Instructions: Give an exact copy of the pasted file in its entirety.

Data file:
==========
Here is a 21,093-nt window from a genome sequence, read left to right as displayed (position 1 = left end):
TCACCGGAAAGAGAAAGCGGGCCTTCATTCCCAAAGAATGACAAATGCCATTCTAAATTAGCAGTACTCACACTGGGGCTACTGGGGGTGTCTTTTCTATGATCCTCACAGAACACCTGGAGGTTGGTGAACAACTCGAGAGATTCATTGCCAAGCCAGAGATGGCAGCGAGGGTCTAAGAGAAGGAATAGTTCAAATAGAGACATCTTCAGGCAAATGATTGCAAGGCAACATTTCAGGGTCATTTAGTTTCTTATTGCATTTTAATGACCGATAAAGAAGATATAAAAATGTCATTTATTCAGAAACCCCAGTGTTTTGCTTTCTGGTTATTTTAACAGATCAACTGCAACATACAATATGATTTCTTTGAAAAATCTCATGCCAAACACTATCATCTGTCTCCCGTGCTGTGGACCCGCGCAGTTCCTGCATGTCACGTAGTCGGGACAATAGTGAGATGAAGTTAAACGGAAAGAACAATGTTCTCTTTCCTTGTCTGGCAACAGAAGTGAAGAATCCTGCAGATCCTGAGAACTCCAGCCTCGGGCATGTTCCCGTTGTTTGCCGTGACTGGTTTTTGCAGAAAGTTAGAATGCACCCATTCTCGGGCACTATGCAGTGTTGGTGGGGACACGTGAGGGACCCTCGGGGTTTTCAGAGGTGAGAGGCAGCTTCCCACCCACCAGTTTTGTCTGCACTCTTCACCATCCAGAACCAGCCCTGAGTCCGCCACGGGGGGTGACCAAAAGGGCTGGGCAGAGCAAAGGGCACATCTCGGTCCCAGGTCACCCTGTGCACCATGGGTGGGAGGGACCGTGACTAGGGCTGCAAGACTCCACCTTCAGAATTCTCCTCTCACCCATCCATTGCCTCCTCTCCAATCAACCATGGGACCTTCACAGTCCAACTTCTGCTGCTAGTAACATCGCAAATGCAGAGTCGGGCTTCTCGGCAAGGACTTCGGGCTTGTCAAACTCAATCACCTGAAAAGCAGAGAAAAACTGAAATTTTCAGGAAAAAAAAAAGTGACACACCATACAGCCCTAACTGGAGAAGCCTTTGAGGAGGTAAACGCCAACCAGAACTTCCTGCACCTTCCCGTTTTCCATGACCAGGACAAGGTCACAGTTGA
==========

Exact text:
Here is a 21,093-nt window from a genome sequence, read left to right as displayed (position 1 = left end):
TCACCGGAAAGAGAAAGCGGGCCTTCATTCCCAAAGAATGACAAATGCCATTCTAAATTAGCAGTACTCACACTGGGGCTACTGGGGGTGTCTTTTCTATGATCCTCACAGAACACCTGGAGGTTGGTGAACAACTCGAGAGATTCATTGCCAAGCCAGAGATGGCAGCGAGGGTCTAAGAGAAGGAATAGTTCAAATAGAGACATCTTCAGGCAAATGATTGCAAGGCAACATTTCAGGGTCATTTAGTTTCTTATTGCATTTTAATGACCGATAAAGAAGATATAAAAATGTCATTTATTCAGAAACCCCAGTGTTTTGCTTTCTGGTTATTTTAACAGATCAACTGCAACATACAATATGATTTCTTTGAAAAATCTCATGCCAAACACTATCATCTGTCTCCCGTGCTGTGGACCCGCGCAGTTCCTGCATGTCACGTAGTCGGGACAATAGTGAGATGAAGTTAAACGGAAAGAACAATGTTCTCTTTCCTTGTCTGGCAACAGAAGTGAAGAATCCTGCAGATCCTGAGAACTCCAGCCTCGGGCATGTTCCCGTTGTTTGCCGTGACTGGTTTTTGCAGAAAGTTAGAATGCACCCATTCTCGGGCACTATGCAGTGTTGGTGGGGACACGTGAGGGACCCTCGGGGTTTTCAGAGGTGAGAGGCAGCTTCCCACCCACCAGTTTTGTCTGCACTCTTCACCATCCAGAACCAGCCCTGAGTCCGCCACGGGGGGTGACCAAAAGGGCTGGGCAGAGCAAAGGGCACATCTCGGTCCCAGGTCACCCTGTGCACCATGGGTGGGAGGGACCGTGACTAGGGCTGCAAGACTCCACCTTCAGAATTCTCCTCTCACCCATCCATTGCCTCCTCTCCAATCAACCATGGGACCTTCACAGTCCAACTTCTGCTGCTAGTAACATCGCAAATGCAGAGTCGGGCTTCTCGGCAAGGACTTCGGGCTTGTCAAACTCAATCACCTGAAAAGCAGAGAAAAACTGAAATTTTCAGGAAAAAAAAAAGTGACACACCATACAGCCCTAACTGGAGAAGCCTTTGAGGAGGTAAACGCCAACCAGAACTTCCTGCACCTTCCCGTTTTCCATGACCAGGACAAGGTCACAGTTGA